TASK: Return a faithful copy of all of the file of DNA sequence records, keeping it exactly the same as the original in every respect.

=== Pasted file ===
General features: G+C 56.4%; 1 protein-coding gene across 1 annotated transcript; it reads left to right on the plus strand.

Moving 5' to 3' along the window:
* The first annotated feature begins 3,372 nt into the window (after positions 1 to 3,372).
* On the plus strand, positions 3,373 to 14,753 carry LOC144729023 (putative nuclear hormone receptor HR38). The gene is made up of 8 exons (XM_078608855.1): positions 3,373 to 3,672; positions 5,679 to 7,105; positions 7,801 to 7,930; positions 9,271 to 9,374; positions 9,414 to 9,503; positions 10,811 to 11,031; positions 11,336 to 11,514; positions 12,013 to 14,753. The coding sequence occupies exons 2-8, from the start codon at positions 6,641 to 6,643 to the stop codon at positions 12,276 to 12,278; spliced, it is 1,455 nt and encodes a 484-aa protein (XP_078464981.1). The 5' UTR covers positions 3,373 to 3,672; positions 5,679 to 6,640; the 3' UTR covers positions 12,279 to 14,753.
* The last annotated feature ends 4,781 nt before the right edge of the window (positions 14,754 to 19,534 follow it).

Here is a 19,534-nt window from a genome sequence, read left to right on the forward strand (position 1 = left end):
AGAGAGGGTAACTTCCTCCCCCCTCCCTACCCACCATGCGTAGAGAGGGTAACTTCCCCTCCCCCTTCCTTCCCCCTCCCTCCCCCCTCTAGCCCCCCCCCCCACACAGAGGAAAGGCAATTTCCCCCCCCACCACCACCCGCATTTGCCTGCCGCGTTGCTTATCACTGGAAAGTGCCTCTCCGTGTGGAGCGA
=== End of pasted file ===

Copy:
General features: G+C 56.4%; 1 protein-coding gene across 1 annotated transcript; it reads left to right on the plus strand.

Moving 5' to 3' along the window:
* The first annotated feature begins 3,372 nt into the window (after positions 1 to 3,372).
* On the plus strand, positions 3,373 to 14,753 carry LOC144729023 (putative nuclear hormone receptor HR38). The gene is made up of 8 exons (XM_078608855.1): positions 3,373 to 3,672; positions 5,679 to 7,105; positions 7,801 to 7,930; positions 9,271 to 9,374; positions 9,414 to 9,503; positions 10,811 to 11,031; positions 11,336 to 11,514; positions 12,013 to 14,753. The coding sequence occupies exons 2-8, from the start codon at positions 6,641 to 6,643 to the stop codon at positions 12,276 to 12,278; spliced, it is 1,455 nt and encodes a 484-aa protein (XP_078464981.1). The 5' UTR covers positions 3,373 to 3,672; positions 5,679 to 6,640; the 3' UTR covers positions 12,279 to 14,753.
* The last annotated feature ends 4,781 nt before the right edge of the window (positions 14,754 to 19,534 follow it).

Here is a 19,534-nt window from a genome sequence, read left to right on the forward strand (position 1 = left end):
AGAGAGGGTAACTTCCTCCCCCCTCCCTACCCACCATGCGTAGAGAGGGTAACTTCCCCTCCCCCTTCCTTCCCCCTCCCTCCCCCCTCTAGCCCCCCCCCCCACACAGAGGAAAGGCAATTTCCCCCCCCACCACCACCCGCATTTGCCTGCCGCGTTGCTTATCACTGGAAAGTGCCTCTCCGTGTGGAGCGA